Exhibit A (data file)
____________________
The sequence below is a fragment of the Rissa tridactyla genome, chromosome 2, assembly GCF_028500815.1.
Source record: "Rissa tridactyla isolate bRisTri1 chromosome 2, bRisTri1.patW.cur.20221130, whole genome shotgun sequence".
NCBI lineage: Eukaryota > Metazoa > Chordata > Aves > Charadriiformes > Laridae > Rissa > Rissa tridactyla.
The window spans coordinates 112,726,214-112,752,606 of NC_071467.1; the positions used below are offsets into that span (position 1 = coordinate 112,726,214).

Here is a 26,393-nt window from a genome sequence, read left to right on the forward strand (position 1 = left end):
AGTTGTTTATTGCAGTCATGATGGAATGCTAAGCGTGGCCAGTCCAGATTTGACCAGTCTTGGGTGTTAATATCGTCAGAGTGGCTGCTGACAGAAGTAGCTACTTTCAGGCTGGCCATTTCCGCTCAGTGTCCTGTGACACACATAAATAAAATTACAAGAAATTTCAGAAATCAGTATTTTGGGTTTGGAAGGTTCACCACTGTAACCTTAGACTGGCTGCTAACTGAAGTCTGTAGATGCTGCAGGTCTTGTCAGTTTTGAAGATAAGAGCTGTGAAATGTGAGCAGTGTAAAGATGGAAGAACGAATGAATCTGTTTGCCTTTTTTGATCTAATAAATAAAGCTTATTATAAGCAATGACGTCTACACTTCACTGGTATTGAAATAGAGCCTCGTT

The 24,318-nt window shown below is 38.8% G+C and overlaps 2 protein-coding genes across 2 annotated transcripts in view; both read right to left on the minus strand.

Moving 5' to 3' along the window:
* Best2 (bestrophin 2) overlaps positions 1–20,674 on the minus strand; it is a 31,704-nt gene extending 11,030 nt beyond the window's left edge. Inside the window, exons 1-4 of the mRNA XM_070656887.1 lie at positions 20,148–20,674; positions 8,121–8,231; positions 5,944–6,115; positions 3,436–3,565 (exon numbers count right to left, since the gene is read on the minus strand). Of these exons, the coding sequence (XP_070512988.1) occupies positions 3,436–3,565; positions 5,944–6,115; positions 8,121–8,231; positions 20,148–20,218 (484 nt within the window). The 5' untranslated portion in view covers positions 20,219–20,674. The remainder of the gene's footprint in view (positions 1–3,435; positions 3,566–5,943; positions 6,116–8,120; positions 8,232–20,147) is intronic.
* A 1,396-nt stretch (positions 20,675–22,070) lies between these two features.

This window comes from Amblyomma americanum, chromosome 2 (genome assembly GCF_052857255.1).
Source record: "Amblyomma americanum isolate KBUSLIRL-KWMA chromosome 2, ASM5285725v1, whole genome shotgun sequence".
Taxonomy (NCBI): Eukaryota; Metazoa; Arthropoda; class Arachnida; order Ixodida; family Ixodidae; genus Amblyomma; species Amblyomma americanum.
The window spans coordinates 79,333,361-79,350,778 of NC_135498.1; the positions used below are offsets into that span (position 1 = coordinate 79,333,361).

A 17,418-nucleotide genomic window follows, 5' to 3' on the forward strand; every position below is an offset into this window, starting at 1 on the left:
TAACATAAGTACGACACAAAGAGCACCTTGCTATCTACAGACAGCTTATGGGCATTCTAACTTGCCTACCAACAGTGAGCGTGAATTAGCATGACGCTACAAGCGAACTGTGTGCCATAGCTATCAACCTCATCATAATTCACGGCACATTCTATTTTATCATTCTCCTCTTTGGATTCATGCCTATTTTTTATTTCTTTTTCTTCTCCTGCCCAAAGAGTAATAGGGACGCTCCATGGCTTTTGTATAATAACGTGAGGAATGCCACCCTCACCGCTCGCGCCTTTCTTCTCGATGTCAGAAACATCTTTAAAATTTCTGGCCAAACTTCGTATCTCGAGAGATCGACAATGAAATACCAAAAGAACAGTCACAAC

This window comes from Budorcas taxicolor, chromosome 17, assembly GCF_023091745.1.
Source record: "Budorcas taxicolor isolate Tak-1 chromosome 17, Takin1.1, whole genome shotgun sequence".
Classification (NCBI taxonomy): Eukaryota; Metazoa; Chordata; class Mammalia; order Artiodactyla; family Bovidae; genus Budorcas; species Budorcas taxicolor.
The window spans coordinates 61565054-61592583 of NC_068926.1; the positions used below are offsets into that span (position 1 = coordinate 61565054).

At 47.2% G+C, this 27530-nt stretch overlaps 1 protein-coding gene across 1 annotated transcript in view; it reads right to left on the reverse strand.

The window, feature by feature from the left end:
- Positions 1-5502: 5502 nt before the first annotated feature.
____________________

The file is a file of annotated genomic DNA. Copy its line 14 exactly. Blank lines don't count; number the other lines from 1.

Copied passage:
The window spans coordinates 79,333,361-79,350,778 of NC_135498.1; the positions used below are offsets into that span (position 1 = coordinate 79,333,361).